I can address this from personal experience...
The lines vary in accommodation. This seems mostly because of the crew and how attentive they are. We found many kind crew members more than happy to assist on the Celebrity Reflection and others who appeared indifferent and clueless on the RC Serenade of the Sea until we filed a lengthy complaint mid-cruise.
MDR seating has been a big problem but we eat early and usually don't have any problem identifying a table for two close to the entrance. The buffet area is problematic because of the lack of trays now. I have to get Dave's meal, then find a seat, and then go back for my own. By the time I get back to the table, Dave is done eating. There are not enough handicapped tables and tables that are easy to get to tend to get gobbled up by able-bodied passengers. One thing we experienced on the Serenade was that people tended to just sit for extended periods of time in the buffet... well after finishing their meals. This made finding a table to sit at and eat next to impossible for most of that voyage.
As for the theatre, we notice more rows reserved for handicapped passengers but these are usually the last row of the theatre so sight lines to the stage are not the greatest.
As for getting on and off the ship, we have used a personal scooter for the last two cruises but after Lufthansa destroyed my husband's new Tzora scooter we hesitate bringing it on another trip (they paid for the repair and also replaced a brand new Briggs & Riley bag damaged on the same trip). However, we did see escorts providing wheelchair assistance on both of our recent voyages. The downside is that you have to wait for the escort service to retrieve you. That can be trouble if you have tight turnarounds for flights.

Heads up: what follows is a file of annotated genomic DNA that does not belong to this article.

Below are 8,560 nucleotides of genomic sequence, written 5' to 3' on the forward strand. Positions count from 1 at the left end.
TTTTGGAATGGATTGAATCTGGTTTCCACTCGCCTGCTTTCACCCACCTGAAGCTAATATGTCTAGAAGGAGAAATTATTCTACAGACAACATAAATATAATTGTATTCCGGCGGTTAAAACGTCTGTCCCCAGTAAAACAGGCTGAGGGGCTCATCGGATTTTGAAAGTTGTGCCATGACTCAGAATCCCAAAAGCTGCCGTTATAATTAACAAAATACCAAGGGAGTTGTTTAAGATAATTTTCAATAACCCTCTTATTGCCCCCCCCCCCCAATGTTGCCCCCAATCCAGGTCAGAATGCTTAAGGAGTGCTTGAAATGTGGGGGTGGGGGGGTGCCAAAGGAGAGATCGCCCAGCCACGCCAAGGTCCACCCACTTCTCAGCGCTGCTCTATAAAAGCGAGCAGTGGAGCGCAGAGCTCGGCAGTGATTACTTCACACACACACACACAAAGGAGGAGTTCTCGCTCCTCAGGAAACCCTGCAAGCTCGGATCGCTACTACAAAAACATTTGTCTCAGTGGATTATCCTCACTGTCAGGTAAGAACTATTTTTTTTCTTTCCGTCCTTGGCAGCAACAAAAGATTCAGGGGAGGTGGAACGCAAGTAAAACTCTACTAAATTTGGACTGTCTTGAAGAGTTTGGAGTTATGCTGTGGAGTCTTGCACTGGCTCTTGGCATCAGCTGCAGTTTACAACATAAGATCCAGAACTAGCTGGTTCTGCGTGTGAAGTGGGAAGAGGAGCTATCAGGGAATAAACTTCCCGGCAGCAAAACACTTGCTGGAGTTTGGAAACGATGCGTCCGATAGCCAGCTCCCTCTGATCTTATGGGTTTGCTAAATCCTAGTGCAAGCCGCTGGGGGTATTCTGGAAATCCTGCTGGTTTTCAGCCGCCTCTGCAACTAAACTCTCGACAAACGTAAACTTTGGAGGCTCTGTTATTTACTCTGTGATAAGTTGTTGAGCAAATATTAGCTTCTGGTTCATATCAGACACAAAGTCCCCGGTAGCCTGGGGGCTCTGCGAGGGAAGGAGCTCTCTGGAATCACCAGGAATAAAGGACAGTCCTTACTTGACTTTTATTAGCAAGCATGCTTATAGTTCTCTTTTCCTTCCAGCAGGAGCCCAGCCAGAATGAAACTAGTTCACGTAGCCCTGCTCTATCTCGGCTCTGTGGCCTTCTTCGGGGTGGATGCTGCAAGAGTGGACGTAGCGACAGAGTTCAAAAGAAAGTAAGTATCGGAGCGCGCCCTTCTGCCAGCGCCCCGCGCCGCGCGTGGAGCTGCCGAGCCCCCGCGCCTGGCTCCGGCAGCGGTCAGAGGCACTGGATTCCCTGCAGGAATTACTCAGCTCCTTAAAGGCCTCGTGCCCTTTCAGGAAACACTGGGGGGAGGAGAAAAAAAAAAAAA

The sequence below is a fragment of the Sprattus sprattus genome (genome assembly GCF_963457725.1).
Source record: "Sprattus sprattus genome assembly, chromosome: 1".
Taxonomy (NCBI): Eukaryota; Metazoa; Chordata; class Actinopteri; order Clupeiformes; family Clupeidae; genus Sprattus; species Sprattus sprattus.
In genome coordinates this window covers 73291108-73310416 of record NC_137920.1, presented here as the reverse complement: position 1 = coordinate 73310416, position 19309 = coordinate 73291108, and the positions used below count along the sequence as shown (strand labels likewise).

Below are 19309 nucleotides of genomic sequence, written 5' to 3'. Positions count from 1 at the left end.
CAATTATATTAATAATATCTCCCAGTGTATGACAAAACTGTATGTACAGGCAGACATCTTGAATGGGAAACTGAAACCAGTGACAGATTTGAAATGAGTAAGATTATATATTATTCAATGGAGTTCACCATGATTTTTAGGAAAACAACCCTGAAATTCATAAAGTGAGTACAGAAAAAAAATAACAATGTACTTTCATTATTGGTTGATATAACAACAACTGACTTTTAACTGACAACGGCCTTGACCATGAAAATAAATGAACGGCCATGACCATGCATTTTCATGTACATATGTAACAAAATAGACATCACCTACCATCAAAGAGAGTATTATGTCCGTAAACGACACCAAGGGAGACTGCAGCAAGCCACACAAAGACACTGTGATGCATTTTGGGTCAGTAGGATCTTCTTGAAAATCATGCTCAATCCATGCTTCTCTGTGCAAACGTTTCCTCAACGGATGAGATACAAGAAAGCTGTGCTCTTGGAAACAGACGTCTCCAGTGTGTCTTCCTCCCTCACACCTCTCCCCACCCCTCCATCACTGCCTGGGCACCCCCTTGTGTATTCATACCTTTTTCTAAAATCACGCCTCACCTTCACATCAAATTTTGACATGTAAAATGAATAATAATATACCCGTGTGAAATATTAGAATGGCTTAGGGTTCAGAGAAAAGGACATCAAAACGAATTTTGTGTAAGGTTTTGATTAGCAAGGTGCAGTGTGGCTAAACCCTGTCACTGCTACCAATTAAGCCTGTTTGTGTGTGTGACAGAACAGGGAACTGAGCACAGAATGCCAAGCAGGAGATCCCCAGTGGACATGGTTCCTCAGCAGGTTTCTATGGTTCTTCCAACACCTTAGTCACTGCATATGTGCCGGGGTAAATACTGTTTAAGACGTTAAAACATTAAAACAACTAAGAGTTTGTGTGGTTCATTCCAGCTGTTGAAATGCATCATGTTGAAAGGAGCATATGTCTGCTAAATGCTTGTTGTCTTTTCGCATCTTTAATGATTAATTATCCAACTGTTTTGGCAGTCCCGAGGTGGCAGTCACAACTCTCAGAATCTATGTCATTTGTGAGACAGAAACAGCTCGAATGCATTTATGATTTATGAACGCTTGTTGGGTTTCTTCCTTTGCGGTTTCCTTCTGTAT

One of the big problem areas is on excursions. No matter how hard we tried to reserve motor coach seating, other passengers who consider themselves as handicapped see the reserved marker and assume the seat is for anyone who is handicapped and they feel entitled to sit there no matter how much the tour guide tried to reason with them that the seat was specially reserved for someone. We have asked that our cabin number or last name be put on the seat markers.. that seems to help but it should not be something we have to stress over time and time again.
Quite honestly, the biggest problem we experience since my husband's illness is that of rude and inconsiderate fellow passengers who also seem to go out of their way to be nasty or to make things just a little bit harder for us (e.g., not holding the elevator door for a few seconds long enough for us, rushing up from behind us to get into MDR line ahead of us)... and the crew simply can't be held responsible for that. That is common courtesy and situational awareness that cannot be taught.